DSLR Camera lens selection

I know there are some knowledgeable camera folks here. as mentioned in my gibberish thread, i bought a used DSLR camera for use with my telescope, because this style camera could be mounted directly onto the telescope. having never used a DSLR, it was suggested to me that i pickup a lens, and just take pictures to help me learn what the functions do.
My camera takes Canon EF, and EF-S mount lenses (it is a Canon EOS Rebel T2i 550D, body only). i have googled tutorials until my eyes blurred, and read the manual until the same. what i need is an opinion, rather than flat facts. if i want to learn the various features of my camera, with only one lens (to start), what should i look for?

I have my eye on a: 50-200mm F/3.5-4.5
it is well used, but still works. it is stated to have working auto-focus (with manual, of course). it probably needs a good cleaning. (some lens fungus?)
what would this lens be good for?

Thanks in advance for any help. :smiley:


That is a nice general purpose lens. You would get a lot of use out of it.

Lens fungus is usually inside the lens and cleaning the internals of a lens without messing it up is tricky. I'd be wary of buying a lens with fungus unless it's a super bargain where it's worth living with degraded image quality or having a go at cleaning.

yeah. a little wider angle and probably a bit more portable too. I use a polarizing filter with mine for outside shots. A tripod is a necessary addition too.

Can you get an adapter to use the camera with your telescope? I have a 12" reflector. Dobsonian though so it is not well suited for astrophotography.

I got an app for my phone called "Sky Map" for finding space objects. It was free and does a great job. Can't wait to see some of your photos.

For recreational photography with a large CCD camera I like using a fixed focal point lens and storing in the largest possible format. With such large images it is easy to crop the image later and still end up with a great picture. It makes it possible to capture natural light images when it is not possible with a zoom lens (minimum f-stop is too large). It eliminates having to fiddle with yet another thing. In my case a very low f-stop 50mm lens is my go-to lens.

For your Cannon 550, the ‘normal’ lens would be a 35 mm.so the 28-80 would cover a good range from (slightly) wide to a good portrait lens (a short telephoto.) i use a 35mm on my Nikon ‘crop sensor’ camera. It turns out that the sensor on most dslr cameras has better resolution and dynamic range than all but the most expensive astronomical ccd cameras. The sensor on your camera is a cmos sensor, similar to a ccd, but less expensive to produce.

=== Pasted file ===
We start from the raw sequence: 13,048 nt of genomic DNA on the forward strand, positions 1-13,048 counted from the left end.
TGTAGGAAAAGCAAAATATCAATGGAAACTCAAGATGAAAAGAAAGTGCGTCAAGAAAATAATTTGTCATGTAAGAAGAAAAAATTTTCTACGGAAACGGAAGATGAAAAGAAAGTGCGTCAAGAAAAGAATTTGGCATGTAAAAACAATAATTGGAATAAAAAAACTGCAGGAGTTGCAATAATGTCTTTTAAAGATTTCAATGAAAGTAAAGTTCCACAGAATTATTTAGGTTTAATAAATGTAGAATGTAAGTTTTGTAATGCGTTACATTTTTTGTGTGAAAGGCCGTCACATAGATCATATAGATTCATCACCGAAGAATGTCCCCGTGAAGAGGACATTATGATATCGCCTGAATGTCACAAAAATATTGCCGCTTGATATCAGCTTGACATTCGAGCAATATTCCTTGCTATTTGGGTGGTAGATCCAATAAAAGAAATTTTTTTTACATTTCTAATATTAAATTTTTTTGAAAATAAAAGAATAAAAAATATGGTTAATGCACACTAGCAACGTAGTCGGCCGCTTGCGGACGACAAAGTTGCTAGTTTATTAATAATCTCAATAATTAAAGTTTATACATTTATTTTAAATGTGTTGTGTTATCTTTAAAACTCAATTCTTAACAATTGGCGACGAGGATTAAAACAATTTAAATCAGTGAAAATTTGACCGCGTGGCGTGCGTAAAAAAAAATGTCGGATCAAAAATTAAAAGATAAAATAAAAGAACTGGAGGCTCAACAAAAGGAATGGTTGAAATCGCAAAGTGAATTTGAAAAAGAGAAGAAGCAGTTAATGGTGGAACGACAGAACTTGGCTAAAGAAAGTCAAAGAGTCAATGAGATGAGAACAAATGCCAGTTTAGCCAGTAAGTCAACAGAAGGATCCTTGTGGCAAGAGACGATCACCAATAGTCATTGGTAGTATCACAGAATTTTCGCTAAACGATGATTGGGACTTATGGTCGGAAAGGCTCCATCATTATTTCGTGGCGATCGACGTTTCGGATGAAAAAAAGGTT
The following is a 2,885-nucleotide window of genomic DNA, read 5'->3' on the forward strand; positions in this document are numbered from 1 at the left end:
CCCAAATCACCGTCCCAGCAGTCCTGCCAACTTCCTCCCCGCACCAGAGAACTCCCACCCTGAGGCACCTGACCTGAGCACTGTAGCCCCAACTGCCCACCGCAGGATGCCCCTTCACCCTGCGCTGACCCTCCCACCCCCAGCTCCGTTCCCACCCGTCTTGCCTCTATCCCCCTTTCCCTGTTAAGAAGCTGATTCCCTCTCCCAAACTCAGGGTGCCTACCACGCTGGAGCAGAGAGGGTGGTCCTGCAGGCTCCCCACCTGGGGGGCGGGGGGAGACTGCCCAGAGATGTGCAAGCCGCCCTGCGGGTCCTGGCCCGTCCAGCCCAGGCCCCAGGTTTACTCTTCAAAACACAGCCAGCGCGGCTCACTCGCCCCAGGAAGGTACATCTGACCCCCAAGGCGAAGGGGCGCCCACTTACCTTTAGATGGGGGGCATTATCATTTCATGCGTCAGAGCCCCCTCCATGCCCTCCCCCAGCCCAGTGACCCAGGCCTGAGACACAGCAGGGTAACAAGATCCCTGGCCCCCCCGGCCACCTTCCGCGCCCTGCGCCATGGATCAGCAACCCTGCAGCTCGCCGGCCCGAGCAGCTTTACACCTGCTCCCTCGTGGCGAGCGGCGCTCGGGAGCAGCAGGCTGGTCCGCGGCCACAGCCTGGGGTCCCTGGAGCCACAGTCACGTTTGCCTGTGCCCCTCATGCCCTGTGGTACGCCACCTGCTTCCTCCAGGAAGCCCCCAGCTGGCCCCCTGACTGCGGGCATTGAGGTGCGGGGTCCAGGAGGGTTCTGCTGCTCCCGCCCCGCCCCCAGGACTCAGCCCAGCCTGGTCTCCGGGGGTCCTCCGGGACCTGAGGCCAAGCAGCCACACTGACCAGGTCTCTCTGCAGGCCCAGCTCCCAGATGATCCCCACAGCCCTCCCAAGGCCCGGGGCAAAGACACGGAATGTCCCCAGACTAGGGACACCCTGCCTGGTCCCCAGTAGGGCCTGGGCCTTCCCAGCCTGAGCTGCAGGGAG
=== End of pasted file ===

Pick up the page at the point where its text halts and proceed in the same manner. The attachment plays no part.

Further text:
You should be able to set a delay between pressing the button and the shot being taken but I still think a remote is better because there might still be some oscillations going on even after a delay. The remotes are super cheap but at least that will allow you to get good shots while you're waiting for one to be delivered.

I found the IR remote to not be terribly useful for my purposes since I'm not in front of the camera body in range of the IR receiver so I pretty much only use the wired remote. It uses a standard 2.5 mm phone connector so I was able to buy an extension cable to make it more convenient to use.

That does look like a nice remote. Wireless without the line of sight restriction imposed by the IR remote.

It's always fun to go the DIY route but when a reasonably priced commercial product is available with all the functionality you need sometimes it's worth just breaking out the credit card. Of course the Arduino-based trigger does offer other possibilities like time-lapse.

What about tying a string to the camera, up through a pulley, with a counterweight on the other end to nullify most of the camera weight?

Set up a tripod. A decent lighting stand would be a ready made, collapsible solution. Or just rig something up with whatever lumber/pipes/sticks/etc. you have handy.

What telescope do you have? I have resorted to gaffer's tape to stabilize my DSLR on the scope. (That should help with the pressed in mount too.) Here's a picture of Venus attempting a solar eclipse taken with my D700 attached (and taped!) to a 5 inch refractor: